Animal figures are a perennial favourite. When children are learning to talk they are a great way to explore sounds and noises. As they get older, they can become part of small-world play and form the basis of hundreds of adventures, imagined and real.
Playing with toy animals provides a structure to children’s small world play. Animals are often associated with certain habitats and behaviours. Exploring through play the relationships between animals allows the child to explore power dynamics between individuals and groups, young and old, strong and weak.
Toy animals are also often used to express feelings that are buried or that the child knows are unacceptable to act upon, e.g. jealousy felt towards a new baby. This kind of play helps the child to work through her emotions, to explore both the process and consequences.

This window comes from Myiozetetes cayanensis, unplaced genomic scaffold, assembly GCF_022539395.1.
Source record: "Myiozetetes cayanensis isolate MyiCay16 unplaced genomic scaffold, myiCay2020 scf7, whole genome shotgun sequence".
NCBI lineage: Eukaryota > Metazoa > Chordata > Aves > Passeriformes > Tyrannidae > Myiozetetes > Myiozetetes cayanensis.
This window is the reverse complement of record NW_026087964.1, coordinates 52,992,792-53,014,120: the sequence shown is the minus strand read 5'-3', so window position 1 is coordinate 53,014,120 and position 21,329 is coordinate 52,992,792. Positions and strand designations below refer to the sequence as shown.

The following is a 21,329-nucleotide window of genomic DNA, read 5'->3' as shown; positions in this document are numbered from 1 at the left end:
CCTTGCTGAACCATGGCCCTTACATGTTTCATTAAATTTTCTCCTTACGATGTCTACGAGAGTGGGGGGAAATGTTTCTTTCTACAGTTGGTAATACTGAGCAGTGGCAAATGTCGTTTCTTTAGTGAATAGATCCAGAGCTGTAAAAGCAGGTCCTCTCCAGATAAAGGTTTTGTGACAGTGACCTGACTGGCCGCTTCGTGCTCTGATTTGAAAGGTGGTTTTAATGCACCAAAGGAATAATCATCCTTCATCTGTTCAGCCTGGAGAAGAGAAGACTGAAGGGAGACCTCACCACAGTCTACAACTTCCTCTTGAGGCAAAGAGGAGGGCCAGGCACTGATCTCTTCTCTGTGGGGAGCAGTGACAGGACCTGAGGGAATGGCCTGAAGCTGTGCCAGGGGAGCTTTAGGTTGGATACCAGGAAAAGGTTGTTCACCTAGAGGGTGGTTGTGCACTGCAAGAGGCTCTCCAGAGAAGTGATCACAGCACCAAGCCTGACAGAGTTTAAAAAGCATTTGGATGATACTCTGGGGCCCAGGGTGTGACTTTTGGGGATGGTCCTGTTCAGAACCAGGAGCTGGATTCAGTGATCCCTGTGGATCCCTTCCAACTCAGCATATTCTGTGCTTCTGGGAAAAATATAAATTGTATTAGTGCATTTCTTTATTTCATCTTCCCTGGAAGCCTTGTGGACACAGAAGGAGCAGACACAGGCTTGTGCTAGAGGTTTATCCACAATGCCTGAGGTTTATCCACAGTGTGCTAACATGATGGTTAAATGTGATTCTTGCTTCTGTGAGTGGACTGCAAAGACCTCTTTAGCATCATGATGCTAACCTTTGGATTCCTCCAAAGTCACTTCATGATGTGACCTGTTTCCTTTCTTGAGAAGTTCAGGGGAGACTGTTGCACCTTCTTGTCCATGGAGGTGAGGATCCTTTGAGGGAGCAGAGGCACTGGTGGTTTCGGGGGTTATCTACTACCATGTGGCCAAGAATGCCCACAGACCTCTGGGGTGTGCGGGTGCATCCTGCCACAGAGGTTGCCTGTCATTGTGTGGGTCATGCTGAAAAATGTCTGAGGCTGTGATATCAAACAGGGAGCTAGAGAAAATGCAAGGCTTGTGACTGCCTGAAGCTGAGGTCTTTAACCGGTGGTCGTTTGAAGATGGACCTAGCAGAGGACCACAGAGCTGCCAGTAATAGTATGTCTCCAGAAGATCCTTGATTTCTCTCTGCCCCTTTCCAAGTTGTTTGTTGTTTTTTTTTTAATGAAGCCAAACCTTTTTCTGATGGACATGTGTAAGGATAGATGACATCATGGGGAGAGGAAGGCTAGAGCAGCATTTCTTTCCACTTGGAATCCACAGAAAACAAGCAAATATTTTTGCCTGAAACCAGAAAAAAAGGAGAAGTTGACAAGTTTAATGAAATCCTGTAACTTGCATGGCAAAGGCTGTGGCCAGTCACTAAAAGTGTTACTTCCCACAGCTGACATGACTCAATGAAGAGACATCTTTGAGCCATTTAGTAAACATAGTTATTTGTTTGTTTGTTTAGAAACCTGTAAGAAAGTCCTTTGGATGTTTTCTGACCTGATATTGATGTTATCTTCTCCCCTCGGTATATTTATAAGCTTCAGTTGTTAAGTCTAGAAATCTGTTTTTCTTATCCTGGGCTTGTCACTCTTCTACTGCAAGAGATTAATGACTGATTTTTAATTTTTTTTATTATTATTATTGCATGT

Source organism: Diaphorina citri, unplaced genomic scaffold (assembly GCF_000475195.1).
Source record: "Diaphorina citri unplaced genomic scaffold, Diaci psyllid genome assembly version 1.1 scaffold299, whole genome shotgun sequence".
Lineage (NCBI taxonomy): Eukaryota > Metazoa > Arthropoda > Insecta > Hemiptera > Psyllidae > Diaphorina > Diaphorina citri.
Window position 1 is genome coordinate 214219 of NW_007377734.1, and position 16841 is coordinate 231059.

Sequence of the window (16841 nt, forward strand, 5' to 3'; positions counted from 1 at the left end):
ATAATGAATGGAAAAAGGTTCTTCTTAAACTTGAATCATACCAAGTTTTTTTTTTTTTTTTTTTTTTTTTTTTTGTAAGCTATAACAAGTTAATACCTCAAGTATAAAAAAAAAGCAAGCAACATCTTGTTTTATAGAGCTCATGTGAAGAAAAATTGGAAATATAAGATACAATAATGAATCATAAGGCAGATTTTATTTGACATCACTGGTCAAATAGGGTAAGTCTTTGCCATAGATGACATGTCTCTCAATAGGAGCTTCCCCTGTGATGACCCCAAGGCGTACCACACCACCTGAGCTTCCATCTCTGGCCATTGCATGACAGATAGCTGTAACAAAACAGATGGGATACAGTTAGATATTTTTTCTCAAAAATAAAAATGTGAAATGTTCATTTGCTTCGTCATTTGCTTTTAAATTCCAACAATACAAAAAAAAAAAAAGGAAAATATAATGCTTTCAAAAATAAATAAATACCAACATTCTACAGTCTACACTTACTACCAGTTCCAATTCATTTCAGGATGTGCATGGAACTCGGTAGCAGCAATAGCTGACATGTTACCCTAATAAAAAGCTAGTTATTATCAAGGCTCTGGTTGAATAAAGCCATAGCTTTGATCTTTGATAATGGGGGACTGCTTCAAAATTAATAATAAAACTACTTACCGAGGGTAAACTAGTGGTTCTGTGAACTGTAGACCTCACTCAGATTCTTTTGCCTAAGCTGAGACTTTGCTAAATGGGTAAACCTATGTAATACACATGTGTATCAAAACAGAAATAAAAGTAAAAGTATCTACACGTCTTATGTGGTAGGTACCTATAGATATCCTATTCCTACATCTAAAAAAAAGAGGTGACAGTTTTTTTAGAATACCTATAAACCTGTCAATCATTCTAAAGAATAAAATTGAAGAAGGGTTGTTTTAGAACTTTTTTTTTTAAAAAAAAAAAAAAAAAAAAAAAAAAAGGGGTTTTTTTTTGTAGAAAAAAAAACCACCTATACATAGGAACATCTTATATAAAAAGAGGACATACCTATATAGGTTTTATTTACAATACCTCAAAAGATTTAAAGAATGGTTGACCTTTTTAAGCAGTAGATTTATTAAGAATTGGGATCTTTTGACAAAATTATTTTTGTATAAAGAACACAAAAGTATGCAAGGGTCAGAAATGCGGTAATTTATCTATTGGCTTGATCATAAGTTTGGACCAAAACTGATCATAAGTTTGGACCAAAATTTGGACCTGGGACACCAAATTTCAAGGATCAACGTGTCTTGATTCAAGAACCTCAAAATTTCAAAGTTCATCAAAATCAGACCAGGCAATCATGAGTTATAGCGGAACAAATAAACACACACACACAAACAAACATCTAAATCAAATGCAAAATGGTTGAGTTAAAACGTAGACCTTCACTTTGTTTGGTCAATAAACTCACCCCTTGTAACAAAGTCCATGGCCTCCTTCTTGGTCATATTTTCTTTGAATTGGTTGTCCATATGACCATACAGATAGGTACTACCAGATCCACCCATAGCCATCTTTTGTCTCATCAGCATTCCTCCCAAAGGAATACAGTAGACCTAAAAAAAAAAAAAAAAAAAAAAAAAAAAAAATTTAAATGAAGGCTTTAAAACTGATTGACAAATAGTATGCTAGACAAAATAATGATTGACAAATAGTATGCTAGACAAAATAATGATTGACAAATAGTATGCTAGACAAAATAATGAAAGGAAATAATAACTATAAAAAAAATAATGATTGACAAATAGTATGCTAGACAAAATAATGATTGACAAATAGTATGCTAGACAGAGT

You don’t need many animals to have a collection rich in story-telling possibilities – some ‘goodies’, a ‘baddie’ and a hero. To maximise play value, choose animals with distinct characters such as foxes, mice and goats. Think of the adventures you could have with a wolf, a lamb, a donkey, an owl and an ox. When combined with regular reading, especially traditional tales, the creative possibilities are endless.